The Presidency and the Senate appear set for a showdown over Acting President Yemi Osibanjo’s refusal to assent to four bills passed by the National Assembly.
Prof. Osinbajo fired the first shot on Wednesday when he wrote separate letters to the two chambers of the National Assembly on his resolve to withhold his assent to the bills because of certain discrepancies.
He therefore returned the bills to the National Assembly for the necessary legislative action, but some Senators kicked against the Acting President’s action and threatened to override his decision.
In four separate letters addressed to the Senate President, Bukola Saraki and the Speaker of the House of Representatives, Hon. Yakubu Dogara, Osinbajo explained why he withheld his assent to each of the bills.
He said that certain words and phrases in the draft bills were inconsistent with the Principal Acts.
The bills are: Agricultural Credit Guarantee Scheme Fund (Amendment) Bill 2016; Currency Conversion (Freezing Orders) (Amendment) Bill 2016; Dangerous (Amendment) Bill 2016 and Assent to National Lottery (Amendment) Bill 2016.
On the Agricultural Credit Guarantee Scheme Fund (Amendment) Bill 2016, Osinbajo said that he opted to withhold his assent because of “the concerns surrounding board composition, funding arrangements, limitation of liability of funds and proposals to increase levels of uncollateralised loans from N5,000 to N250,000.”
According to the Acting President, he withheld his assent from the Currency Conversion (Freezing Orders) (Amendment) Bill, 2016, due to “the concern regarding modalities for the communication of asset forfeiture orders.”
He further explained that he failed to assent to the Dangerous (Amendment) Bill, 2016, because of “certain words and phrases utilised in the draft bill that may be inconsistent with the Principal Act (for example Section 6 of the bill with Section 21 of the Principal Act) and the spirit behind the proposed amendments.”
Also, Osibanjo said that he did not assent to the National Lottery (Amendment) Bill, 2016, because the “rationale for withholding assent to the bill is the existence of pending legal challenge to the competence of the National Assembly to legislate on the matter.”
The Acting President’s action was greeted by protests from Senators who accused the Presidency of undermining powers of the Legislature. They argued that the Parliament was vested with powers to override Osinbajo’s veto.
The Chairman of the Senate Committee on Federal Capital Territory (FCT), Senator Dino Melaye, took exception to Osinbajo’s withholding of his assent to the bill passed by the Senate on lottery.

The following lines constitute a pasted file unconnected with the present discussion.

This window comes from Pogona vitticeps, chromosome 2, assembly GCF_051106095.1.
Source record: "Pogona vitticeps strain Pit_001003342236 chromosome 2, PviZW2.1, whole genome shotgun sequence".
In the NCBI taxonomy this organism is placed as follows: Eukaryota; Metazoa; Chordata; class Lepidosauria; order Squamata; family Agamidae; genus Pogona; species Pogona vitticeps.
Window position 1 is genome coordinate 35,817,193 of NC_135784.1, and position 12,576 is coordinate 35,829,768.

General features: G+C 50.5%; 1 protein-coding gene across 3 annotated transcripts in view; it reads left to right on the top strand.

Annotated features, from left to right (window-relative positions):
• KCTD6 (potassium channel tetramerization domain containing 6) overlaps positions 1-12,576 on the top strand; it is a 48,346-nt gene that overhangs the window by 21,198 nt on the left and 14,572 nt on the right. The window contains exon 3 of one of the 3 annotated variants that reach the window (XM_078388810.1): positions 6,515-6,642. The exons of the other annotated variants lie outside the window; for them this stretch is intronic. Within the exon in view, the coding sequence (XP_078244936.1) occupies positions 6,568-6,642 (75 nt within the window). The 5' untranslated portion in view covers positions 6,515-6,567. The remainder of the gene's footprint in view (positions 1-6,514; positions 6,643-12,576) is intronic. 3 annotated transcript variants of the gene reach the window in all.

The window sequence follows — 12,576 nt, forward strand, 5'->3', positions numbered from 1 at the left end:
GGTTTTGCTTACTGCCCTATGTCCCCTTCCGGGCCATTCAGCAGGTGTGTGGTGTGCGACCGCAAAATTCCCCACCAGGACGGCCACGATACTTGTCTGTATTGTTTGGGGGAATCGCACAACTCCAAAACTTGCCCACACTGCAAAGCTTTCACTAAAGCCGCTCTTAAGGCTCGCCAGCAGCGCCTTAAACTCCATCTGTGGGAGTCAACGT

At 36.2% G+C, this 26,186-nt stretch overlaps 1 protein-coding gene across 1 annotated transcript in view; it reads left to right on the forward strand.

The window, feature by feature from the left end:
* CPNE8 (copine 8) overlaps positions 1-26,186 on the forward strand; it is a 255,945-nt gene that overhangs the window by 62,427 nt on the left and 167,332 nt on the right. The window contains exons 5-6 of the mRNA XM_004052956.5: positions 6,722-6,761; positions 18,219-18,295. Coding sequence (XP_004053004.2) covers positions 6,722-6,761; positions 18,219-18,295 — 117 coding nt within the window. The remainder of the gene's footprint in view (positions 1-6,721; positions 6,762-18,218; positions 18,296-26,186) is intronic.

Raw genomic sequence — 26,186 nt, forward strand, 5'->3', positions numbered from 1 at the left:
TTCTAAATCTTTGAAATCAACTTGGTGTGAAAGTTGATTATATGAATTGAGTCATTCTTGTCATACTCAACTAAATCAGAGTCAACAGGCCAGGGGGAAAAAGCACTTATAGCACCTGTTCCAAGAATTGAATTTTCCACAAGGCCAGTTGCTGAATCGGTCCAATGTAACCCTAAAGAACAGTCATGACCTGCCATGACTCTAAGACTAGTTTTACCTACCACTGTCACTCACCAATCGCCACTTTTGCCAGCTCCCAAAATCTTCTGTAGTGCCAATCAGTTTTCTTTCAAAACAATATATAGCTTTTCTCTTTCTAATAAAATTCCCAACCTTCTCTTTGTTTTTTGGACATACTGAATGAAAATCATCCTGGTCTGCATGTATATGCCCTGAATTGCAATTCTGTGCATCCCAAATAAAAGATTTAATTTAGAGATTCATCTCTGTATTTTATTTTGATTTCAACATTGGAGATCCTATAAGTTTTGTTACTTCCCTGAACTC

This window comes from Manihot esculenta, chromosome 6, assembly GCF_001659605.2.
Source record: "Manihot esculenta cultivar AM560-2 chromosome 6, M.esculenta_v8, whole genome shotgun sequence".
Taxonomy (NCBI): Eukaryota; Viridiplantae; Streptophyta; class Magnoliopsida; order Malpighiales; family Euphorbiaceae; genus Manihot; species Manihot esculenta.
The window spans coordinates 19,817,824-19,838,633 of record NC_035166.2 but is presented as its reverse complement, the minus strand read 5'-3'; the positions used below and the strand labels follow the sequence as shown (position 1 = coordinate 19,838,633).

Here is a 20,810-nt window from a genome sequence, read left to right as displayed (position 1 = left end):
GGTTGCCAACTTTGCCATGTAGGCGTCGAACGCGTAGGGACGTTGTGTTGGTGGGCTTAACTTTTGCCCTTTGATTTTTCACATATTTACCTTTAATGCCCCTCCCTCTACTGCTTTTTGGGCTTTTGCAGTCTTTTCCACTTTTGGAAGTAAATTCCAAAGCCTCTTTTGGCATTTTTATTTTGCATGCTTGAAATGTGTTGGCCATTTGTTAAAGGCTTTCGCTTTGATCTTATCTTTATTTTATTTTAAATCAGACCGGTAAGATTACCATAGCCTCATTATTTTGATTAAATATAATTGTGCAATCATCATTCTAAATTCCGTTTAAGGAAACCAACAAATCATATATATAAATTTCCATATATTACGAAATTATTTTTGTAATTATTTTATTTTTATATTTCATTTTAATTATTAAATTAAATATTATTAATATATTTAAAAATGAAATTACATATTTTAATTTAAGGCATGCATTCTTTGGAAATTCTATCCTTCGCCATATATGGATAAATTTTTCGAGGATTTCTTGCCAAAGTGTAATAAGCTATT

He said: “I am particularly raising this Point of Order because I am the mover of that bill or the sponsor of that bill.
“Section 413 of the Constitution, the legislative powers of the Federal Republic of Nigeria shall be vested in the National Assembly for the federation which shall consist of a Senate and the House of Representatives.
“Second, the National Assembly shall have powers to make laws for the peace, order and good government of the federation or any part thereof with respect to any matter included in the exclusive list set out in Part One of the Second Schedule of the Constitution.
“The explanation for withholding the assent as stipulated in the letter by the Acting President is because there is pending litigation on this matter,” Melaye said.
He noted that democracy is standing on the basic principle of separation of powers and it has divided it into three: “the Legislature, the Executive and the Judiciary. And the powers of the Executive are in Section 4 of the constitution while the powers of the Legislature are contained in Chapter 5. The power to interpret these laws is deposited in Section 6.
“The role of the Executive is to carry out their fundamental objectives by signing anything that has being passed by this house. If withheld, it becomes so dangerous for our democracy and our powers to legislate have been taken away from us as enshrined in Chapter 4 of the Constitution.”
Senator Melaye further argued that the role of the Executive is to assent to any law passed by the House and that anyone who had problem with it can go to court in compliance with the provisions of Section 6 of the 1999 Constitution (as amended) .
“May it not be a pathway for democracy if we keep quiet and allow the power of the Legislature to be usurped by the non-compliance to the provisions of the constitution,” Melaye warned.
Senator George Sekibo (Rivers East) said that the National Assembly has power to override the veto of the President and opined that such powers be given effect.
He said: “The way the constitution is framed, they have their own roles to play, we have our functions. We check each other. The matter is in the court and based on our rule, we cannot discuss on it.
“If it is just that the President did not give assent, we have to look at the merits of the particular bill. If it meets the standard and if the court matter is not going to impede on what we are going to do, then we can override the veto of the President.”
In his remark, Saraki said that the issues raised by the senators were noted and promised to forward the returned bills to the National Assembly’s Legal Department for proper advice on the bills to enable them know the way forward.